Gov. Arnold Schwarzenegger on Tuesday proposed another huge round of borrowing to build prisons, schools and dams in a state of the state speech that also called for cleaner fuels to help curb global warming.
The borrowing proposals for the United States' most populous state, which add up to $43.3 billion (Ђ33.26 billion), are similar to ideas that were cut out of the enormous borrowing plan the governor put forth last year. The Legislature changed it and cut it in half, and voters eventually approved $42.7 billion (Ђ32.8 billion) in bonds in November.
Addressing a joint session of the Legislature, Schwarzenegger said he was bringing the ideas back because, "We are a big state, and we have big needs."
"And we made a big down payment, but the job is not finished," he added.
The governor is calling for $29.4 billion (Ђ22.58 billion) in general obligation bonds, which require voter approval, and $13.9 billion (Ђ10.68 billion) in lease revenue and other bonds, which the administration says would not need to be approved by voters.
Schwarzenegger also addressed global warming.
He said cars should run on cleaner-burning fuel to help reduce greenhouse gases that experts say are warming the Earth's atmosphere. He proposed that California become the first state to develop a carbon fuel standard.
"Let us blaze the way, for the U.S., for China and for the rest of the world," Schwarzenegger said. "Our cars have been running on dirty fuel for too long. Our country has been dependent on foreign oil for too long."
Schwarzenegger wants California refiners to reduce the carbon content of passenger vehicle fuels 10 percent by 2020.
Schwarzenegger said the state needs new prisons to relieve overcrowding, which he called a disgrace. The prisons are so full that the federal courts are threatening to intervene by capping the inmate population and potentially ordering early releases of criminals.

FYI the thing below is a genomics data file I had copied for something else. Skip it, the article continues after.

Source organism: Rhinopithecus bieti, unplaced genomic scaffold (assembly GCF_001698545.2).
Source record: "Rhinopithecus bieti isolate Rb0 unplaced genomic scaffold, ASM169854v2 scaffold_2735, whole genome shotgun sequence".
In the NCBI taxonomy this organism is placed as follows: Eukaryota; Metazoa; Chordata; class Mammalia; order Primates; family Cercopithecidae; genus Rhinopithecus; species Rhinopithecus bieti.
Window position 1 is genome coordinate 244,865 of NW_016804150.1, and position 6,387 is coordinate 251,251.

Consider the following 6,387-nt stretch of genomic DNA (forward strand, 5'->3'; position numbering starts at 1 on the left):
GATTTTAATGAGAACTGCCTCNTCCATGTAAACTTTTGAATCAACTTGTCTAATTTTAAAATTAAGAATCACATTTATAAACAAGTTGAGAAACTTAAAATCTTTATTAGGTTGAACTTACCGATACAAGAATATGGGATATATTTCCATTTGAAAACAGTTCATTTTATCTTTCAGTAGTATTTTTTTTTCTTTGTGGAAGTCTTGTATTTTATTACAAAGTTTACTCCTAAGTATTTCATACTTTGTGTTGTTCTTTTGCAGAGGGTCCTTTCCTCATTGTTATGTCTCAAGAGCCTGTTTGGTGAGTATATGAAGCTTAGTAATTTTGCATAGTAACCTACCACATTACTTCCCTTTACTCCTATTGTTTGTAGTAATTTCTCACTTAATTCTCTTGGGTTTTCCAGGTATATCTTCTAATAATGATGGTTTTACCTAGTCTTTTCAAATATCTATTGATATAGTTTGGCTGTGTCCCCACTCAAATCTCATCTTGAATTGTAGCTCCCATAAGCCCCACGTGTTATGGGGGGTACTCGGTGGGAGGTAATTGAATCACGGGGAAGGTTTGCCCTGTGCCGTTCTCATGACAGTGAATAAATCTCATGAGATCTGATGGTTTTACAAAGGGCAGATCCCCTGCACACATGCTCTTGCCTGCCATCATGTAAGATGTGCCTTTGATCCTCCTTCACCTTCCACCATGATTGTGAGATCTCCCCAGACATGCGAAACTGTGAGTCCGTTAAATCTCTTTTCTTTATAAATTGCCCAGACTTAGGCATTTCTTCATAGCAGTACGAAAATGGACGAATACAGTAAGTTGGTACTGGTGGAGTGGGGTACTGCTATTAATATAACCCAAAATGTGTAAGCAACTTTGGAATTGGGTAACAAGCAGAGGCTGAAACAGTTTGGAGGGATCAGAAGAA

"Here are the court-ordered choices we face," Schwarzenegger said. "We build more prisons or the court takes money from education and health care and builds the prisons itself. I am not in favor of releasing criminals. I am not in favor of taking money from classrooms and emergency rooms to build cells."
Schwarzenegger also wants to spend $4 billion (Ђ3.07 billion) on new dams in Northern California and near Fresno, an idea Democrats and environmentalists vehemently oppose. He wants to spend another $500 million (Ђ384.08 million) on ground water storage.
Schwarzenegger said the dams are necessary to store more of the water from Sierra snowmelt, which could be reduced by global warming. Two-thirds of Californians depend on the snowmelt for drinking water. Central Valley farmers also use it to irrigate their fields, reports AP.
Schwarzenegger's finance director, Mike Genest, said the state can afford the new borrowing because it is paying off early the bonds voters authorized in 2004 to pay off the budget deficit that ballooned after the dot-com crash.
"We think this is affordable within the state's budget in the long run," he said.